According to the Northern Territory (NT) government, 21 of its remote communities now have additional living spaces, all built under a 10-year, $1.1 billion remote housing program, known as ‘Our Community. Our Future. Our Homes’ and part of the Territory Labor Government’s ‘Room to Breathe’ initiative designed to ease indigenous overcrowding.

The NT minister for Housing and Community Development, Gerry McCarthy says his government is making progress on a key election promise to tackle overcrowding in remote Aboriginal communities with additional living spaces work underway or completed in Ampilatwatja, Areyonga, Beswick, Bulman, Engalwala, Gapuwiyak, Hermannsburg, Kintore, Kybrook Farm, Lajamanu, Maningrida, Milikapiti, Milyakburra, Ngukurr, Numbulwar, Ramingining, Titjikala, Wadeye, Wurrmiyanga, Warruwi and Weemol.

“We promised to deliver the biggest remote innovative housing project in Territory history and it is happening – we are doing what we said we would do,” McCarthy says.

“This project is so important because we know a good home leads to a good education, good health and good community outcomes - that’s why we fast tracked $10 million for Room to Breathe before our first budget began this year,” he says.

“I am proud to say 146 additional living spaces have begun to ease overcrowding in 21 communities – local people have been employed for this work which has been guided by local decisions.”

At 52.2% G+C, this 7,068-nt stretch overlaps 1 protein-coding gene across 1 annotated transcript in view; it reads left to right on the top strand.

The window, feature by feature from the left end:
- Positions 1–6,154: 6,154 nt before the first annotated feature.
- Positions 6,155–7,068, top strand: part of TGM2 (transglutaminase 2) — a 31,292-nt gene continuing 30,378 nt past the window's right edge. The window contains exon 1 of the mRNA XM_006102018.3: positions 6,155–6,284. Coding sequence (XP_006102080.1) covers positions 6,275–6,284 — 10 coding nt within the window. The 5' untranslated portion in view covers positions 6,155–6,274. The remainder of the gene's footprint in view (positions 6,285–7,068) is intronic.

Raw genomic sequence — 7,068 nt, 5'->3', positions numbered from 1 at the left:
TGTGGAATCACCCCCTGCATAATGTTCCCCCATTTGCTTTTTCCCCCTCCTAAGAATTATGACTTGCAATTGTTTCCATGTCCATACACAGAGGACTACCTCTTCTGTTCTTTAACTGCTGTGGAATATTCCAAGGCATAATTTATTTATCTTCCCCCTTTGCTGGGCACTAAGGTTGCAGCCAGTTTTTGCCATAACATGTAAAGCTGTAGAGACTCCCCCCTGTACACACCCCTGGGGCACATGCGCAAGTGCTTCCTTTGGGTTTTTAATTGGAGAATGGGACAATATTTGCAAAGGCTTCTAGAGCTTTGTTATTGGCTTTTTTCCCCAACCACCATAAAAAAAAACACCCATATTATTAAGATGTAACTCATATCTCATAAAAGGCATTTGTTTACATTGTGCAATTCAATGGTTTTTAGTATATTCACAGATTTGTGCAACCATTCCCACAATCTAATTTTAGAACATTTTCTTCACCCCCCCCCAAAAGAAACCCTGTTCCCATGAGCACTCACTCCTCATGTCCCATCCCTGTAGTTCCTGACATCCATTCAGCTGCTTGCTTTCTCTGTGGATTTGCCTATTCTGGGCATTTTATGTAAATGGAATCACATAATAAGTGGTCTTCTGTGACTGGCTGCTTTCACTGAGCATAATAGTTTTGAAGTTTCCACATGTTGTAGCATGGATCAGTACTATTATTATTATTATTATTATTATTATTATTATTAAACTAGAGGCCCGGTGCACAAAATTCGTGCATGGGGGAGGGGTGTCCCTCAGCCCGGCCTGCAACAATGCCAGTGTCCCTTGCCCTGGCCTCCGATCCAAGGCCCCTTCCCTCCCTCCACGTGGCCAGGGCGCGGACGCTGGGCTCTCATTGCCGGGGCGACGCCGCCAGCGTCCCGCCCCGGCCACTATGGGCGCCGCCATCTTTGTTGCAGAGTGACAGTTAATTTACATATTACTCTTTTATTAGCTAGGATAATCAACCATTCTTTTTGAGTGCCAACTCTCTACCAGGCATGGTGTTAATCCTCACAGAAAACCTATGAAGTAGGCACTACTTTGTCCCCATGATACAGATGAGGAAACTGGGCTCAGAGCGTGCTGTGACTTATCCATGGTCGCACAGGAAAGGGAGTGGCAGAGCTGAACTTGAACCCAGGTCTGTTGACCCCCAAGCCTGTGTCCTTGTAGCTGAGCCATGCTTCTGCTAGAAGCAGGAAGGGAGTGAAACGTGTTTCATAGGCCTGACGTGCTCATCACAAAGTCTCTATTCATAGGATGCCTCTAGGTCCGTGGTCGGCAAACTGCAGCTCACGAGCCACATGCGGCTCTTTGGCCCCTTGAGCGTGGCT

The NT has the worst rates of homelessness and overcrowding in the country, with Aboriginal families making up 98 per cent of those living in severely overcrowded conditions, according to the NT government.

Following an NT royal commission which found that in some remote communities, anywhere up to 30 people could be living under the same roof with kids sleeping on the floor, was a key driver of youngsters entering the child protection and detention systems.

McCarthy acknowledged this issue has been overlooked for too long, and has led to indigenous children having learning difficulties, and has encouraged criminal behaviour.

 “Our remote housing program isn’t only about bricks and mortar, but it’s about improving homes so children and their families have a healthy environment to live in – we want to give children a good start in life, it’s the right thing to do and the smart thing to do,” he says.

A release from the NT government notes that although the program is primarily focussed on a range of housing solutions, “the purpose of the program is to put people first, not assets, from working closely with communities to identify their housing needs to ensuring the work benefits Aboriginal businesses and leads to job creation and capacity development.”

“We have an enormous task to address decades of need, but work is underway to improve remote housing,” McCarthy says.